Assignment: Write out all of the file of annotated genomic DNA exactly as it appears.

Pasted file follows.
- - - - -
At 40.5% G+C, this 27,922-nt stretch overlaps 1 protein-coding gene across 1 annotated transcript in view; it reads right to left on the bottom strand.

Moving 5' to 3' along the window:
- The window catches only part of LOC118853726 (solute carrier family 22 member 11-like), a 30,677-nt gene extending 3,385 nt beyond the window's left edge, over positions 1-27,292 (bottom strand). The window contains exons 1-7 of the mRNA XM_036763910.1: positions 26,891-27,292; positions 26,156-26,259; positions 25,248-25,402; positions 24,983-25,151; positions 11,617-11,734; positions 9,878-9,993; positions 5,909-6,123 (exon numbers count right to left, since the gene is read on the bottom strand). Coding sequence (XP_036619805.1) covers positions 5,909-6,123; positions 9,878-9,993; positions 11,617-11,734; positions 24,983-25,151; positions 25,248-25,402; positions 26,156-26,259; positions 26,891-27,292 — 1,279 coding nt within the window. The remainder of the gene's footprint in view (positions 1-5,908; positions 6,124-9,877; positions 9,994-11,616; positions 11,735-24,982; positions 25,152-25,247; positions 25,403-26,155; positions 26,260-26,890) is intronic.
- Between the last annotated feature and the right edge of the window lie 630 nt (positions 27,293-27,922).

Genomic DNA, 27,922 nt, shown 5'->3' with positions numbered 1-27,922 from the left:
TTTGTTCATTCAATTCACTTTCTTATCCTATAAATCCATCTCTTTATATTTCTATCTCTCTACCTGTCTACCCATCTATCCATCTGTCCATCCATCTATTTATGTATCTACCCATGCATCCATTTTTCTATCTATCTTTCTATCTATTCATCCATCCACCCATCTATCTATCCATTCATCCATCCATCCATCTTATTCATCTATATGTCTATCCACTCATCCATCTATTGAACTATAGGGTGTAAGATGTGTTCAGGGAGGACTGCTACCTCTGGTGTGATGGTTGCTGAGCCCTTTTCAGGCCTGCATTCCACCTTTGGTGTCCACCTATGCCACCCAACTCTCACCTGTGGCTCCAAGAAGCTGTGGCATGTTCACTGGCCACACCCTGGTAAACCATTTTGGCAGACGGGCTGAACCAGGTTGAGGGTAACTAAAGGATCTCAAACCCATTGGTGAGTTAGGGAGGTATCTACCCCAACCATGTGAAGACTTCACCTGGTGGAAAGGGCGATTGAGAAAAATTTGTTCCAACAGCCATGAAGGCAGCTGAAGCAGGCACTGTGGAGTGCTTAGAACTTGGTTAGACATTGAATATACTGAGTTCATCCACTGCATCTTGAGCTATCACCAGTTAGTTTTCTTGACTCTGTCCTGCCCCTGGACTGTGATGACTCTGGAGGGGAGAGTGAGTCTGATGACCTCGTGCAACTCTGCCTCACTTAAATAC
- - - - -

At 40.5% G+C, this 27,922-nt stretch overlaps 1 protein-coding gene across 1 annotated transcript in view; it reads right to left on the bottom strand.

Moving 5' to 3' along the window:
- The window catches only part of LOC118853726 (solute carrier family 22 member 11-like), a 30,677-nt gene extending 3,385 nt beyond the window's left edge, over positions 1-27,292 (bottom strand). The window contains exons 1-7 of the mRNA XM_036763910.1: positions 26,891-27,292; positions 26,156-26,259; positions 25,248-25,402; positions 24,983-25,151; positions 11,617-11,734; positions 9,878-9,993; positions 5,909-6,123 (exon numbers count right to left, since the gene is read on the bottom strand). Coding sequence (XP_036619805.1) covers positions 5,909-6,123; positions 9,878-9,993; positions 11,617-11,734; positions 24,983-25,151; positions 25,248-25,402; positions 26,156-26,259; positions 26,891-27,292 — 1,279 coding nt within the window. The remainder of the gene's footprint in view (positions 1-5,908; positions 6,124-9,877; positions 9,994-11,616; positions 11,735-24,982; positions 25,152-25,247; positions 25,403-26,155; positions 26,260-26,890) is intronic.
- Between the last annotated feature and the right edge of the window lie 630 nt (positions 27,293-27,922).

Genomic DNA, 27,922 nt, shown 5'->3' with positions numbered 1-27,922 from the left:
TTTGTTCATTCAATTCACTTTCTTATCCTATAAATCCATCTCTTTATATTTCTATCTCTCTACCTGTCTACCCATCTATCCATCTGTCCATCCATCTATTTATGTATCTACCCATGCATCCATTTTTCTATCTATCTTTCTATCTATTCATCCATCCACCCATCTATCTATCCATTCATCCATCCATCCATCTTATTCATCTATATGTCTATCCACTCATCCATCTATTGAACTATAGGGTGTAAGATGTGTTCAGGGAGGACTGCTACCTCTGGTGTGATGGTTGCTGAGCCCTTTTCAGGCCTGCATTCCACCTTTGGTGTCCACCTATGCCACCCAACTCTCACCTGTGGCTCCAAGAAGCTGTGGCATGTTCACTGGCCACACCCTGGTAAACCATTTTGGCAGACGGGCTGAACCAGGTTGAGGGTAACTAAAGGATCTCAAACCCATTGGTGAGTTAGGGAGGTATCTACCCCAACCATGTGAAGACTTCACCTGGTGGAAAGGGCGATTGAGAAAAATTTGTTCCAACAGCCATGAAGGCAGCTGAAGCAGGCACTGTGGAGTGCTTAGAACTTGGTTAGACATTGAATATACTGAGTTCATCCACTGCATCTTGAGCTATCACCAGTTAGTTTTCTTGACTCTGTCCTGCCCCTGGACTGTGATGACTCTGGAGGGGAGAGTGAGTCTGATGACCTCGTGCAACTCTGCCTCACTTAAATAC